Belfast Telegraph

Roaring reception shows what Euro joy means to NI: O'Neill

By Steven Beacom

Northern Ireland manager Michael O'Neill believes the reception he received when winning the Coach of the Year prize at the BBC Sports Personality event on Sunday showed how much Euro 2016 qualification means to the country.

O'Neill was given a standing ovation and roared to the stage in the SSE Arena in Belfast when Portrush golfer Graeme McDowell announced that the Northern Ireland boss had won the award.

The 46-year-old from Ballymena, who became the first Northern Ireland manager to guide the team to the European Championships, was humbled by the reaction, though it didn't stop him seizing the moment on stage to thank all those, including the players and fans, who had played roles in taking the team to France.

As the 7,500 crowd enjoyed O'Neill's emotive speech, BBC producers became anxious at how long it was taking.

Wisely, even though he was threatening to do so, co-host Gary Lineker didn't step in to move on with the show before the former Shamrock Rovers boss had concluded.

The Northern Ireland public wanted to hear from O'Neill and were granted their wish.

O'Neill's award was one for him and the country to savour. He felt the reaction from those in attendance illustrated the depth of feeling the successful Euro campaign generated.

"The reception was incredible. I think it showed what it means to the people of Northern Ireland for us to be going to France," said O'Neill.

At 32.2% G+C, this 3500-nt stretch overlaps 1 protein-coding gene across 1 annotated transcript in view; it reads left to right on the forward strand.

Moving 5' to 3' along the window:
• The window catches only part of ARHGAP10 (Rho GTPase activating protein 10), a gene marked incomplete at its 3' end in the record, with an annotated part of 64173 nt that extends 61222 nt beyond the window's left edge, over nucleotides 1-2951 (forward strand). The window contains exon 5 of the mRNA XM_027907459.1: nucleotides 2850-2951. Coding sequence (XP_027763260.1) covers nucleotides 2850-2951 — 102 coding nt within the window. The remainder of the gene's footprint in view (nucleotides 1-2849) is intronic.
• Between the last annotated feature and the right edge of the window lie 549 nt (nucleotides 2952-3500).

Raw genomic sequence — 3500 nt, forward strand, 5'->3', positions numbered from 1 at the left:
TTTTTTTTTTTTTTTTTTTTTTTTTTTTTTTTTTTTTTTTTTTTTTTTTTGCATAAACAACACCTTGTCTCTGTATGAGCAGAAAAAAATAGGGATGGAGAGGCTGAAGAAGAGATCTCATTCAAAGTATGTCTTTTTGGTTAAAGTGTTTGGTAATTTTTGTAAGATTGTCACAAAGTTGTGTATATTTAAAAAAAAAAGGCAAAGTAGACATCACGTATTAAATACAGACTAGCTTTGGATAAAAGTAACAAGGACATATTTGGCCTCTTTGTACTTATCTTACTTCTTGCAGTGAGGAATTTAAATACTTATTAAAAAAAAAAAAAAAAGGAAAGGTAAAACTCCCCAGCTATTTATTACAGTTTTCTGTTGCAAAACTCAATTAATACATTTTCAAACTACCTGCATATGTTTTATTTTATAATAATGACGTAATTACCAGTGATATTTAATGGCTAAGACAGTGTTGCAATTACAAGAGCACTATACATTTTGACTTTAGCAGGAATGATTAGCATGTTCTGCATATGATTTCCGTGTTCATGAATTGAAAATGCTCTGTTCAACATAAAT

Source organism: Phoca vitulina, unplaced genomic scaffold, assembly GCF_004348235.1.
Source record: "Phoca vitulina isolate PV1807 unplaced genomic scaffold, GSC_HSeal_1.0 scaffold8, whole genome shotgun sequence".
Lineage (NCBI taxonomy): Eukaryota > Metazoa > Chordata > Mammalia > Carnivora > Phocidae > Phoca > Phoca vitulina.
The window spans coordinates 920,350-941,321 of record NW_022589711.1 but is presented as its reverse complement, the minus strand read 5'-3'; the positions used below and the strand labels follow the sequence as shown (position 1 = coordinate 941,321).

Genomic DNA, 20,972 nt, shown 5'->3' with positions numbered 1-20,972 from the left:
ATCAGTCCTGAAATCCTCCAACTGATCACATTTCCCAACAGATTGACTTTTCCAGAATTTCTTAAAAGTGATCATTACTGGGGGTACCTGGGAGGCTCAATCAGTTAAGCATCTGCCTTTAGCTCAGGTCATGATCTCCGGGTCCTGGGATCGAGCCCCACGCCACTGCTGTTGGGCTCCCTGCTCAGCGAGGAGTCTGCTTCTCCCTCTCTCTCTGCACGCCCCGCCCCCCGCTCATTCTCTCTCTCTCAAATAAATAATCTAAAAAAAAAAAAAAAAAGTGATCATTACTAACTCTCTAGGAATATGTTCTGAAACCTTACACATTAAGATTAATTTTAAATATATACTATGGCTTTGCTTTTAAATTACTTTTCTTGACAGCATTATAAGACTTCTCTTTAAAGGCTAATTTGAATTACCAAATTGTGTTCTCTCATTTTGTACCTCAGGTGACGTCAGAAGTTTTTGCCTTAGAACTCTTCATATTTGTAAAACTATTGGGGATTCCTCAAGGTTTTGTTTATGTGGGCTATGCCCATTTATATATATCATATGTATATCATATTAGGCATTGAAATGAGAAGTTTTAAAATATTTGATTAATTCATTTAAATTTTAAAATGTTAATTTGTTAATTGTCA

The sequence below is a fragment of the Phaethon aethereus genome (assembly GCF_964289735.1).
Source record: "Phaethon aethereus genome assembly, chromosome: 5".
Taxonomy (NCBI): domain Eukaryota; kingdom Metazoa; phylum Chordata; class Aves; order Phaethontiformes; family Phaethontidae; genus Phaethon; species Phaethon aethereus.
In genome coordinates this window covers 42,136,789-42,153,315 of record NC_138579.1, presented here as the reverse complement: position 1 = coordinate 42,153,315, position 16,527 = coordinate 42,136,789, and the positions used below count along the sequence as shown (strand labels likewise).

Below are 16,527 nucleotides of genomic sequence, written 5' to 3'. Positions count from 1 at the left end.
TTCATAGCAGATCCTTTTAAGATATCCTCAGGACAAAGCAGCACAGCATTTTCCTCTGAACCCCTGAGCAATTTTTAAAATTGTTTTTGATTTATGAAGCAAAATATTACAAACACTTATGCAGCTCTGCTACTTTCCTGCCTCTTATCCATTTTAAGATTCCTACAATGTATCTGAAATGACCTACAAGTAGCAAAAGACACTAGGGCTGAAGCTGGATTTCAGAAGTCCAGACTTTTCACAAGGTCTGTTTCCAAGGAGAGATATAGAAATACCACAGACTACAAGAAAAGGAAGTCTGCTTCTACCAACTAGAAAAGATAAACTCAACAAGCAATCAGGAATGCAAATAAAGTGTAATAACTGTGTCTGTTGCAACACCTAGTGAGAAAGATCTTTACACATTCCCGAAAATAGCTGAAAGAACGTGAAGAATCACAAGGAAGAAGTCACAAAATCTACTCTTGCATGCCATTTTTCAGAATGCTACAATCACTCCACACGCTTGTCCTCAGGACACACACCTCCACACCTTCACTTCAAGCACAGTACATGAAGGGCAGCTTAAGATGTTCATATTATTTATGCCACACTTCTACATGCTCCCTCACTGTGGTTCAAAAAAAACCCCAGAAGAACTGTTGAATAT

"What we have achieved is really significant. Sometimes you don't realise that. I don't live here and players don't live in the country either.

"They tend to go back to their clubs straight away after the internationals so hopefully this will sink in to them what it means to the people for us to be going to France.

"I did not expect to get the award. It is very humbling. It is not just for me, it is also for Northern Ireland. It has been so long since we have been to a tournament and I am just picking it up on behalf of the Association and the players.

"We have a team that represents Northern Ireland from both sides of the community and from all parts of Northern Ireland.

"It has been well publicised that some players born in Northern Ireland have opted to go and play for the Republic and it is very important that the legacy of this is that young players will want to play for Northern Ireland.

"We are never going to have a huge base of players but you don't need that to have a successful international team.

"What you do need is to have as many of them playing at a successful level as possible.

"The players deserve enormous credit.

"They all handled the situation in qualifying. And I'm sure when we get to France the players will cope with things as well."

Belfast Telegraph